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17 years and $400m in restitution for USS Miami arsonist

New Hamsphire Union Leader

March 15. 2013 1:09PM

PORTLAND, Maine – A former Portsmouth Naval Shipyard worker who set fire to the USS Miami nuclear submarine was sentenced Friday to a little more than 17 years in federal prison and ordered to pay restitution of $400M.

Casey James Fury, 26, formerly of Portsmouth, was a painter and sandblaster for three years at the Portsmouth Naval Shipyard in Kittery, Maine, when he set a fire on May 23 in a stateroom so he could be sent home from work. The blaze, fueled by the enamel paint on the submarine's ceilings and walls, caused $450 to $500 million in damage.

Fury was sentenced in U.S. District Court in Portland by U.S. District Court Judge George Z. Singal. Fury was ordered to make $400 million in restitution, though prosecutors admit that's unlikely to happen.

Fury had agreed to a plea bargain that called for a sentence of between 15 and a half to just over 17 years on two arson counts. At sentencing, prosecutors argued for the maximum, the defense for the minimum.

The first fire was on May 23 about 5:30 p.m. Wanting to go home, Fury lit a plastic bag containing cotton rags on top of a bed in a stateroom in the forward compartment of the nuclear powered Los Angeles class attack submarine in dry dock for maintenance.

Five firefighters and two shipyard workers were injured as they fought the blaze for 12 hours.

Fury, who has a history of anxiety and depression, was in a panic that day. With no sick days or vacation time left, he set the blaze so he could go home, according to court documents filed by Federal Defender David Beneman. Fury expected someone would see the fire and put it out since the submarine is outfitted with fire extinguishers. He never expected it would cause the damage it did, Beneman said.

But the fire spread quickly igniting enamel paint used on the walls and ceiling of the submarine, Beneman wrote. Naval and ATF tests established the burning rags alone did not create enough heat or energy to spread the fire. It was the enamel paint on the walls and ceilings of the submarine that fueled the expanding fire, according to Beneman. The enamel paint hazard was not previously recognized, he said.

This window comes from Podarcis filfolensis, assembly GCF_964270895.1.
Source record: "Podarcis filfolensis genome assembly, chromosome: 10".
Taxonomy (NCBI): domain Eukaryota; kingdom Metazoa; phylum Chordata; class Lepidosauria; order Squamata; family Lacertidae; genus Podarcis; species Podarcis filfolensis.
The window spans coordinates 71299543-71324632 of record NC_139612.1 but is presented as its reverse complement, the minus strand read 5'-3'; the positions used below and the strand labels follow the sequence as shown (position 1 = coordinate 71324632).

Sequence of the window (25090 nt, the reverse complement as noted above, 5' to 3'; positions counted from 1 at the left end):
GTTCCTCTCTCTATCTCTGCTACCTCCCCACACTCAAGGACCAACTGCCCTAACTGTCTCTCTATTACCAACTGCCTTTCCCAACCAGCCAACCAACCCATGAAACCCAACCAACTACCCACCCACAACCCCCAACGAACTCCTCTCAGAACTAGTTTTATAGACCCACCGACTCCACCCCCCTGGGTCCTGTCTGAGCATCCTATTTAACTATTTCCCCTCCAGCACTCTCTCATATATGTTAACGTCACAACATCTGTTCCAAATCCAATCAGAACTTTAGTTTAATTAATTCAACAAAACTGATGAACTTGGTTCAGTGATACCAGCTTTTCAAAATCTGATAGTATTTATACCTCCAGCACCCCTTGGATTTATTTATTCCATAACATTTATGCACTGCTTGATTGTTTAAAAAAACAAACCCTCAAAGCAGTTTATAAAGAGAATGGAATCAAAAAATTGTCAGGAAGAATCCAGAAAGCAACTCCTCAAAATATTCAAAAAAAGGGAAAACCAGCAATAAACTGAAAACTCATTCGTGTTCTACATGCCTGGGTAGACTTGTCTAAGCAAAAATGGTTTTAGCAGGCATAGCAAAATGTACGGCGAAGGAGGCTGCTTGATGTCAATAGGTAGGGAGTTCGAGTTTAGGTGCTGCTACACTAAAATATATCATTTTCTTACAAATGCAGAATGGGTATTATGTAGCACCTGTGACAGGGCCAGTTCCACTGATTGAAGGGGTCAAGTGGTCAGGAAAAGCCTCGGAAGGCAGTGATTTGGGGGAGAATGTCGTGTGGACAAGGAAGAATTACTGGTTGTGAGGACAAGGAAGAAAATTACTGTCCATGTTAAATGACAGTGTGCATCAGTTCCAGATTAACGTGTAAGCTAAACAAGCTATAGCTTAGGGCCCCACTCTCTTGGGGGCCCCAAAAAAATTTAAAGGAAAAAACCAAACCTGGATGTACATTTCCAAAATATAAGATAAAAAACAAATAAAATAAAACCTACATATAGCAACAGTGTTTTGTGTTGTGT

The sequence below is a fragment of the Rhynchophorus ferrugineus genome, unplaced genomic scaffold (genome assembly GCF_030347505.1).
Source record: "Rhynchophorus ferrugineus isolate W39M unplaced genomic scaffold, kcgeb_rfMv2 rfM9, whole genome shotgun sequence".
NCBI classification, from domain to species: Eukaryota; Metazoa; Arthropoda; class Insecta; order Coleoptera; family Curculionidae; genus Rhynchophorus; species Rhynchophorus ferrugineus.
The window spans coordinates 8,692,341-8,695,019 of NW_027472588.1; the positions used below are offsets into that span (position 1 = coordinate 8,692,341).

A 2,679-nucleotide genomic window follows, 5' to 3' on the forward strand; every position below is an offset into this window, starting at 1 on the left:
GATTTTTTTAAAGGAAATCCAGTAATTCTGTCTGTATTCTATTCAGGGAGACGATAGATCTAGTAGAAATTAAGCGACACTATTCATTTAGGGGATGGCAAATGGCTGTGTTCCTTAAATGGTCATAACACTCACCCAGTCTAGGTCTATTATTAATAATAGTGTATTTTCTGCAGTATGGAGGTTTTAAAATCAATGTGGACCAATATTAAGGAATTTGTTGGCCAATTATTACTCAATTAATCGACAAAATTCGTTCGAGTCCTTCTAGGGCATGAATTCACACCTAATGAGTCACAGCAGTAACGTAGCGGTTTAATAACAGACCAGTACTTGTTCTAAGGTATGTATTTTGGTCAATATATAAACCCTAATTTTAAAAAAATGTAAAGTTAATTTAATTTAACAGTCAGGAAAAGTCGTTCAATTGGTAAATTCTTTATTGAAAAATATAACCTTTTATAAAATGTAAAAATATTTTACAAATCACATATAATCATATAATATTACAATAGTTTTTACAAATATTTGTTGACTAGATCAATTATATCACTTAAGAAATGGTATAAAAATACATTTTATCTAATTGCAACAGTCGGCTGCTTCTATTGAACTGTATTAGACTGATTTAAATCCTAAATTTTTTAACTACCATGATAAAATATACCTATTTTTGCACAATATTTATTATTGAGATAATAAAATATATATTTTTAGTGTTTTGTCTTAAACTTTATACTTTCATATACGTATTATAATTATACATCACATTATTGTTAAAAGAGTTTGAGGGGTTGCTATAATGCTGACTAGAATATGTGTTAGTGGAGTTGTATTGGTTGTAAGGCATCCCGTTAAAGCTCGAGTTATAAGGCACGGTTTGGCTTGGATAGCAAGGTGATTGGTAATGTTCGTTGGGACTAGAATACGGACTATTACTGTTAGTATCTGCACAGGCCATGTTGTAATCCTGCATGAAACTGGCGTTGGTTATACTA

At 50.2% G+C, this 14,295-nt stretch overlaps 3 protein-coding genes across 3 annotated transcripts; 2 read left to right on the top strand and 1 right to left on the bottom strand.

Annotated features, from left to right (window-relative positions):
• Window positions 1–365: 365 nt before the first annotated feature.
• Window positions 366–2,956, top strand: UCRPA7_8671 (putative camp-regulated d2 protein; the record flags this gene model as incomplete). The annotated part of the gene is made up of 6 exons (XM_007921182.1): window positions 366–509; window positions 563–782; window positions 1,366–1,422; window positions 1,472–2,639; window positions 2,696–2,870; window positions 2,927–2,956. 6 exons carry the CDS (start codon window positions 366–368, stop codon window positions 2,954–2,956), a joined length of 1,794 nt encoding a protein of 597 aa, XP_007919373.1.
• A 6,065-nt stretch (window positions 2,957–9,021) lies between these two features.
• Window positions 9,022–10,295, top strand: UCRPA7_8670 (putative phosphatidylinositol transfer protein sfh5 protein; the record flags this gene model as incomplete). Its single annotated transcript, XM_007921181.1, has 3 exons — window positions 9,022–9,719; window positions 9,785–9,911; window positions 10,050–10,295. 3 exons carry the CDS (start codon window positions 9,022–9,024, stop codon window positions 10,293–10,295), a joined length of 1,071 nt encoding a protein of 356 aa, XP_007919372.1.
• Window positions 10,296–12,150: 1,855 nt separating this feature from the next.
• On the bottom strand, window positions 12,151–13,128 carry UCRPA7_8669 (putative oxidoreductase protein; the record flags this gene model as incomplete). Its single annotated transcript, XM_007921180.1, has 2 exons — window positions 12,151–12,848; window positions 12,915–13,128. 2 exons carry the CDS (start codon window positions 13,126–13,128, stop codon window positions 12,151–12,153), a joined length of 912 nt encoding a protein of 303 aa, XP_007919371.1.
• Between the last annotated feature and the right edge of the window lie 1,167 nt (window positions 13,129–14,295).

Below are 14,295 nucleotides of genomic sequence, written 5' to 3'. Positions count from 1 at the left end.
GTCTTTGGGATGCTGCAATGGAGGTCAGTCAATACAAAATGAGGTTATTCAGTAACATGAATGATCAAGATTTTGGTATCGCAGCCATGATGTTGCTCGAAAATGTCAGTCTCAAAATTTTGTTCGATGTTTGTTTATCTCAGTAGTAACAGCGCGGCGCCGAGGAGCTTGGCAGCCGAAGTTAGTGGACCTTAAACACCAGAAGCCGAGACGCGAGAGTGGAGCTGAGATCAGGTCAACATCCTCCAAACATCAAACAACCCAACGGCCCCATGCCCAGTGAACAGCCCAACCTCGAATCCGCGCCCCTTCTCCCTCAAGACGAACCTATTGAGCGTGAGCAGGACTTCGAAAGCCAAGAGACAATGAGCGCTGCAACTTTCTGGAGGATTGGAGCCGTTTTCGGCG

Less than a month after the devastating blaze, Fury started a second fire using alcohol wipes on June 16 at 7 p.m. on the dry dock blocks on which the Miami rests. Again, he did it so he could get out of work early. This fire was quickly extinguished and caused little or no damage but did result in the submarine being evacuated.

Prosecutors acknowledged Fury started the first fire as a distraction but said it spread quickly and caused catastrophic damage. Fury rushed off the submarine to safety, alongside colleagues who feared for their lives as smoke filled hallways barely large enough to walk through while wearing regular clothing, let alone fire-fighting equipment, wrote Assistant U.S. Atty. Darcie N. McElwee. The defendant then watched from the safety of the pier as others risked their lives to battle the blaze, according to McElwee.

Fury's conduct, the prosecutor said, has far-reaching consequences and, because of sequestration, repair of the USS Miami has been deferred. While the Miami is out of commission, other submarines will be at sea longer. Fury's action, the prosecutor said, cost the United States the use of an vital national asset for 18 months beyond the originally scheduled 19.6 month maintenance period.

The court recommended Fury serve his time in a prison able to address his mental health needs. On release, Fury will remain on supervised release for five years.

Union Leader correspondent Gretyl Macalaster contributed to this report.

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